What I would like to avoid are suggestions on how mixing a bunch of existing things can accomplish the same thing. As I said in the very beginning, we can accomplish this with anything that we agree on. But XRDS is already deployed and is driving many OpenID 2.0 implementations. It is a proven solution.
If you notice, I titled myself as ‘editor’ on the specification instead of author. The reason for that is that I view XRDS-Simple as an editorial work rather than creating something original. This is a key point in presenting XRDS-Simple (and my role in it).
For a solution to be considered as an alternative to XRDS-Simple, it must be:
- Simple! Developers should not need to read a long list of other specifications first. An average developer should be able to implement it from scratch (with the help of an XML parser) in just a couple of days or less, and on any platform.
- Deployed. XRDS-Simple via Yadis/OpenID is already used. While not 100% compliant with the new version, the way OpenID currently uses XRDS fits right in the XRDS-Simple subset. To pick something else as the basis of service discovery, we need something that has a similar deployment base. After all, proven track record is pretty important for discovery.
- Politically attainable. This isn’t easy. With XRDS-Simple, we are taking out XRI references because it helps sell the solution. Does it make sense? No, politics rarely does. But let’s face it – standards are nothing-but politics. So picking RDF as the basis for web-wide service discovery is a hard sell. So is SOAP or other existing descriptor formats. XRDS has the advantage of already breaking through the XRI/OASIS world and being adopted by the OpenID community. It has momentum.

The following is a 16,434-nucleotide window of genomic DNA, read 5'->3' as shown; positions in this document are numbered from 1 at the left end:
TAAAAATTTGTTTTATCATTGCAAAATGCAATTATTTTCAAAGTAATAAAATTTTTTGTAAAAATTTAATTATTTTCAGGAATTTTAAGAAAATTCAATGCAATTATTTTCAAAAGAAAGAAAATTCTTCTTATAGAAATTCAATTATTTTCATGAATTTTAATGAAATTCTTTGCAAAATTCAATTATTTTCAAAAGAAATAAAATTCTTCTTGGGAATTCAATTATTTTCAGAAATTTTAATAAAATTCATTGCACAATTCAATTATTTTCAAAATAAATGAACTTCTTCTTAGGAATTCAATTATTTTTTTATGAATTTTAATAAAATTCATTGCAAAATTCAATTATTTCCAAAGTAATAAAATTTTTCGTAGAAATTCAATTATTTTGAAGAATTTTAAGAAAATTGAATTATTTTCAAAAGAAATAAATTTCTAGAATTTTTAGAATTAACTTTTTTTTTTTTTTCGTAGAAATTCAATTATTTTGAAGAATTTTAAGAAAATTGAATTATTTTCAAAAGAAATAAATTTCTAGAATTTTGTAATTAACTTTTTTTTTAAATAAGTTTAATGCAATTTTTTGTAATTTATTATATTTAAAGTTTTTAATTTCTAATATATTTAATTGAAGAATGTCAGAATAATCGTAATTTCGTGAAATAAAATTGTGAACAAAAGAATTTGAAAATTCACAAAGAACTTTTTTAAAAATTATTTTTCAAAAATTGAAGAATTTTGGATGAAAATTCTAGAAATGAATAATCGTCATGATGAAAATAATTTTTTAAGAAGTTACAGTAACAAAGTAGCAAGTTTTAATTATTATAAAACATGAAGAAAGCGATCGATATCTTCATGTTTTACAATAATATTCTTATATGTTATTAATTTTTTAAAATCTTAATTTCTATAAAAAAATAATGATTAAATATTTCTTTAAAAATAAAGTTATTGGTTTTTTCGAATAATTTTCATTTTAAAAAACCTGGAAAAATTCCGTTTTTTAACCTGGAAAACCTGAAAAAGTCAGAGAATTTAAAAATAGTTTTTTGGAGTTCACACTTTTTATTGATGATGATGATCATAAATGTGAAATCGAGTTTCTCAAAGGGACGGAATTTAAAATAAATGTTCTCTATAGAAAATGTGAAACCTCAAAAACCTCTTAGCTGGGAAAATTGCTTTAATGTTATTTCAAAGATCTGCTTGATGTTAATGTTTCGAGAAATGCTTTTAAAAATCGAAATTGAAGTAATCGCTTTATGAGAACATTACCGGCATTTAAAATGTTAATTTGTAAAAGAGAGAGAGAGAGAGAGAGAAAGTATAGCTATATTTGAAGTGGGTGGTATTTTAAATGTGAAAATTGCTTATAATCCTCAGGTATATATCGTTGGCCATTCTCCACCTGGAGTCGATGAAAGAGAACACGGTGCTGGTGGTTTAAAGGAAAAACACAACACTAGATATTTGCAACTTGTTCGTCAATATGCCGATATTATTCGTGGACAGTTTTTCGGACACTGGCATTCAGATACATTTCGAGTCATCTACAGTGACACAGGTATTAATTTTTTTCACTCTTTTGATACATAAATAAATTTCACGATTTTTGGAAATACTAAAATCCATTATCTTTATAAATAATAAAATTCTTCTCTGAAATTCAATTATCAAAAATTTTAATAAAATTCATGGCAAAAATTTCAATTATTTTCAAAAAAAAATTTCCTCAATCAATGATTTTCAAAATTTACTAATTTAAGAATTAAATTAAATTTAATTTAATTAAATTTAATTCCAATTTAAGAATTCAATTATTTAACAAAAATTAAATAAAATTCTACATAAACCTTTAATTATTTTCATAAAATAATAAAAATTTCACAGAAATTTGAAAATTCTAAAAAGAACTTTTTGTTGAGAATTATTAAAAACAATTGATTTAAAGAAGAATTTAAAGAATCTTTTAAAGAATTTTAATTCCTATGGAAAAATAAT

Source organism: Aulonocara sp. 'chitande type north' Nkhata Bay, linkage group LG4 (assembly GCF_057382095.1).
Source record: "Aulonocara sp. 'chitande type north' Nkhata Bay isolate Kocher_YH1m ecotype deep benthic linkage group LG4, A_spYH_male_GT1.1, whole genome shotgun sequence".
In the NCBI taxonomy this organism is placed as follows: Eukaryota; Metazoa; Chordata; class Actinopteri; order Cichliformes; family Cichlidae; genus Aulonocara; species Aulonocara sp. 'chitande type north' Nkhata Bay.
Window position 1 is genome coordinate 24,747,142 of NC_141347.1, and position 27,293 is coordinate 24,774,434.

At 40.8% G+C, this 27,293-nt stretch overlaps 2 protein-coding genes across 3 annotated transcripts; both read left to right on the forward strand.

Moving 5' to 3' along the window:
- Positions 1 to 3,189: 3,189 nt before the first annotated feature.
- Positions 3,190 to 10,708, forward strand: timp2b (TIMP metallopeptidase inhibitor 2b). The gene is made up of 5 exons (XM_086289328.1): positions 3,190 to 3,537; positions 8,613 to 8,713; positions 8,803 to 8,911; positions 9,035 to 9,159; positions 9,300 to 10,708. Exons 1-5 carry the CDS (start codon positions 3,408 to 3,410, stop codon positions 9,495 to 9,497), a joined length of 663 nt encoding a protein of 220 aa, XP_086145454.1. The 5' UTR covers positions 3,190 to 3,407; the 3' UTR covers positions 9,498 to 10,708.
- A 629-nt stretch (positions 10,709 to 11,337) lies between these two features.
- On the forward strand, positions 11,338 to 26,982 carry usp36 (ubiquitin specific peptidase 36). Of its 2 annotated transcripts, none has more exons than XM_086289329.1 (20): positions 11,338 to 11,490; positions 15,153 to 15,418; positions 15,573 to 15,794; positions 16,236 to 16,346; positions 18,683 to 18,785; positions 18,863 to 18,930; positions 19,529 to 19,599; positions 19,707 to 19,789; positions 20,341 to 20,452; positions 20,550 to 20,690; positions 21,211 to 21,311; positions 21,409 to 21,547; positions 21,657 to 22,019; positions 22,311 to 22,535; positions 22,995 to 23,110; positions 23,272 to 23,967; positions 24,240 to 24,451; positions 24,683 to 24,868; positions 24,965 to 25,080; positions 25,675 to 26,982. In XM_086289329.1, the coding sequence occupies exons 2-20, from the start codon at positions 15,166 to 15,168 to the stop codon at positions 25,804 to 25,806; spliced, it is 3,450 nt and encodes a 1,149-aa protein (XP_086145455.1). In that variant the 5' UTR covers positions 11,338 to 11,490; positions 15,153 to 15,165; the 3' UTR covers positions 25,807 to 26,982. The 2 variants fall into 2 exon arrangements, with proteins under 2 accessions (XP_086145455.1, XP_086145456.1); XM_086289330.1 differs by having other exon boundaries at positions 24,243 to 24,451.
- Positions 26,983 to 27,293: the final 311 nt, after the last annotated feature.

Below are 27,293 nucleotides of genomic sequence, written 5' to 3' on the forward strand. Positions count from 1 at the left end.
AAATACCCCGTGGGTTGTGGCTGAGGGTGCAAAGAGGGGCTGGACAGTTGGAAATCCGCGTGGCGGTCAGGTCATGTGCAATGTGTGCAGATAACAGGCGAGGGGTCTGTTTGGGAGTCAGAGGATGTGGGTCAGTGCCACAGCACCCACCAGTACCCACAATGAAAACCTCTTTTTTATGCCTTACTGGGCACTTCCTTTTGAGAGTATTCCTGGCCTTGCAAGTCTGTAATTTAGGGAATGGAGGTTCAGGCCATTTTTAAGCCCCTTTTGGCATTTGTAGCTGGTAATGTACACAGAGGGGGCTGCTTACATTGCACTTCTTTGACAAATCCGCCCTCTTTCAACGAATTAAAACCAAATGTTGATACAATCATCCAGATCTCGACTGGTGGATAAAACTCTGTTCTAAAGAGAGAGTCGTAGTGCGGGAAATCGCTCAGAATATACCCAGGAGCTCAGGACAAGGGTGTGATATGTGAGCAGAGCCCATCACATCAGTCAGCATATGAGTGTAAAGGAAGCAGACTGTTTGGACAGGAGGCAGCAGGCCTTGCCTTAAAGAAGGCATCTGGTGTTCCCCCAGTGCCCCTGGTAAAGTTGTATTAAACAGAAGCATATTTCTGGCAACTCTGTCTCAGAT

Can we make changes?
Generally, No. Changing the way XRDS-Simple works means moving away from XRDS. That means breaking at least one of the rules above: it must be deployed. The explanation to most of the questions raised so far regarding XRDS-Simple valid but from a process perspective, should have been asked over a year ago when all this was being created but OpenID, XRI TC, and Yadis.
The answer to most of these questions is: “because that is how XRDS/Yadis does it“. We picked an existing standard and (hopefully) made it easier to use and implement by limiting its scope and functionality. I am sure this is not a satisfactory answer for many people, but the same can be said and asked about any other *existing* solution we might have picked.
What we can do is make the spec easier to read and implement. We can make sure the restrictions do not prevent widely-needed use cases. We can reach out to people using XRDS/Yadis today and see what they have learned and if we addressed some of the issues they had to deal with.
And yes, we can potentially drop XRDS-Simple and pick a whole other solution. I’ll even make it easier for people who want to suggest one: don’t write your own spec – just post a link to the spec you want to use or base your solution on, and explain how it complies with the 3 requirements listed above.